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Sir Kenneth Agnew Wills (1896–1977)

by David Palmer

This article was published:

Kenneth Agnew Wills (1896-1977), by unknown photographer, 1941

Kenneth Agnew Wills (1896-1977), by unknown photographer, 1941

Australian War Memorial, 022922

Sir Kenneth Agnew Wills (1896-1977), army officer and businessman, was born on 3 March 1896 at Kent Town, Adelaide, youngest of four children of Richard John Henry Wills, a South Australian-born merchant, and his wife Caroline Agnew, née Fedden, who came from Scotland. A year after her husband's death in 1901, Caroline Wills took the family back to Britain. Ken was educated at University College School, London. He hoped to become a doctor, but at the start of World War I volunteered for military service. Commissioned on 26 August 1914 in the Prince of Wales's Own Civil Service Rifles, he saw action on the Western Front (1916 and 1918) and in Greece (1916-17) and Palestine (1917-18), and rose to temporary captain. In 1918 he was awarded the Military Cross and, suffering from the effects of mustard gas, invalided to England.

After the war Wills was employed in London by his family's company, George Wills & Sons Ltd, shipping and forwarding agents. He worked at the Baltic Mercantile & Shipping Exchange Ltd, canvassing for cargoes between London and Australia. On 1 September 1920 at All Saints Church of England, Fulham, he married Viola Ethel Crossland (d.1956). Next year the firm sent him to South Australia. Appointed a director (1924) and managing director (1928), he restructured the company and set up headquarters in Adelaide. Under his management it flourished as a wholesale distributor of clothing, textiles and fancy goods. He guided the firm through the Depression, acquiring substantial holdings in cement, hardware and other manufacturing companies; by 1936 the company was again making a profit.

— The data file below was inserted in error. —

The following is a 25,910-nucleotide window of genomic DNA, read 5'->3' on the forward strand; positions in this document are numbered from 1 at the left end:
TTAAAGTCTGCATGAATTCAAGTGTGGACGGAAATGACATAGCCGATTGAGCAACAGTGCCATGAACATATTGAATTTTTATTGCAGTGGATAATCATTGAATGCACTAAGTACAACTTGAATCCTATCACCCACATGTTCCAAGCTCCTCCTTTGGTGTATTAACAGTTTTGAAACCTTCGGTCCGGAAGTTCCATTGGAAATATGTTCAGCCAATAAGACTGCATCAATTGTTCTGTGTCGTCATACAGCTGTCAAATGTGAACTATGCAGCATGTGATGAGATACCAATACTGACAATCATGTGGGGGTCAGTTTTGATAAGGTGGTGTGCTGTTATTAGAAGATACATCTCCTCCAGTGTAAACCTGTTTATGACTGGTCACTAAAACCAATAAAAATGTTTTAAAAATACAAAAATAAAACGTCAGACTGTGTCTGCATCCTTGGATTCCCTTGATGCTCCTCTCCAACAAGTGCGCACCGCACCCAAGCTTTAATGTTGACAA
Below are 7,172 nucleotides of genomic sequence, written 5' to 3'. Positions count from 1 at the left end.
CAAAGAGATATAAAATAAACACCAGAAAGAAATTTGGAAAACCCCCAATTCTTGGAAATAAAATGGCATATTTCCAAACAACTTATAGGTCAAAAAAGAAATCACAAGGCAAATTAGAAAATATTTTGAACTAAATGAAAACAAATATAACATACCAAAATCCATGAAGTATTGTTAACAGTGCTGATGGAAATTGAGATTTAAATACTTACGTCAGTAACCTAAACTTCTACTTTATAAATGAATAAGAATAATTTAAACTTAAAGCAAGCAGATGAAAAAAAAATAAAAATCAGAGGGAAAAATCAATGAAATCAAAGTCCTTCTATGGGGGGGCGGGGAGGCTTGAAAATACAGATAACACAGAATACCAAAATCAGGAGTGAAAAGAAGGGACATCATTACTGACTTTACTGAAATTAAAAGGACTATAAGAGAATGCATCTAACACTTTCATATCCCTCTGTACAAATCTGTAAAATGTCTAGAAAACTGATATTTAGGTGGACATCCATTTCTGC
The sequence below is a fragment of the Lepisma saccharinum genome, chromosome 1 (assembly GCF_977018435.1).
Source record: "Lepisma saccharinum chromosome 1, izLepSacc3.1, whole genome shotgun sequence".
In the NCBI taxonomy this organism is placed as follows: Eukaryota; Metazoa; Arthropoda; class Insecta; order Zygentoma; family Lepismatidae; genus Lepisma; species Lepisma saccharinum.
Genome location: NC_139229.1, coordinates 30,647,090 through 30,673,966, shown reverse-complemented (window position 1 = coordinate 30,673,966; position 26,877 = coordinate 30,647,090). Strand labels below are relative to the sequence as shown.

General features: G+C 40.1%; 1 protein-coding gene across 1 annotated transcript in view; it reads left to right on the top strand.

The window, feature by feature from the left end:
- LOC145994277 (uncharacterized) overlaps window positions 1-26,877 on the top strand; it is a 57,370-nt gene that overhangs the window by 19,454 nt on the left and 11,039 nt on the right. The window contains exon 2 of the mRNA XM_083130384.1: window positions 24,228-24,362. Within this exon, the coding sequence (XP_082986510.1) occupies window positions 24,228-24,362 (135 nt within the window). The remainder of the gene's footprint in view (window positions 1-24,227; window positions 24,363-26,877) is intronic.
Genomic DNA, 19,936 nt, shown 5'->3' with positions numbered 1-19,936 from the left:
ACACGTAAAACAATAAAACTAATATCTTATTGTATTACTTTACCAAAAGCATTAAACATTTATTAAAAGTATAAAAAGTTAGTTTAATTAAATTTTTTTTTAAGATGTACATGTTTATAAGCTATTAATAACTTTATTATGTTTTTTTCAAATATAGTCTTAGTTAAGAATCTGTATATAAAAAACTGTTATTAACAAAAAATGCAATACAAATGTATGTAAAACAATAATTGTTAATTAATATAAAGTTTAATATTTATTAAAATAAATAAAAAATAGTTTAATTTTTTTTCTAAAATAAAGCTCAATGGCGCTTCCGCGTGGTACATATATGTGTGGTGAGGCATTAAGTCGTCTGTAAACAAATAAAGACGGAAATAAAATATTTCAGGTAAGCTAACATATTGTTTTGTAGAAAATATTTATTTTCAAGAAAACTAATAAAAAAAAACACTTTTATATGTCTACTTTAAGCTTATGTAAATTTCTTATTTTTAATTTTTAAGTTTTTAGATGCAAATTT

On 3 September 1939 Wills was mobilized for full-time service in the Citizen Military Forces and on 1 June 1940 was appointed major, Australian Imperial Force. In September he joined the headquarters of I Corps in the Middle East. He took part in the campaigns in Libya (January-February 1941), Greece (April-May) and Syria (June-July), and for his work was appointed O.B.E. (1941). Promoted lieutenant colonel in June, he returned to Australia in March 1942. Next month he was made temporary colonel (substantive October 1944) and posted as general staff officer, grade one (intelligence), at First Army headquarters. He was deputy-director of military intelligence at Advanced Land Headquarters, Brisbane (January-August 1943 and March-October 1944), and at headquarters, New Guinea Force (September 1943-March 1944). His clerk Sid Jordan described him as a good soldier, sharp, tough and fair, a man who 'took the shortest route to an object'. Wills was mentioned in dispatches for his services in New Guinea.

Made temporary brigadier, on 17 October 1944 he was appointed controller, Allied Intelligence Bureau, responsible to Douglas MacArthur's General Headquarters, South-West Pacific Area. The A.I.B. was located in Brisbane then Hollandia, Netherlands New Guinea. It directed and co-ordinated all espionage, sabotage, information-gathering, guerrilla-warfare and propaganda operations in the region. The controller had to reconcile the interests of five allied powers: the United States of America, Australia, Britain, the Netherlands and New Zealand.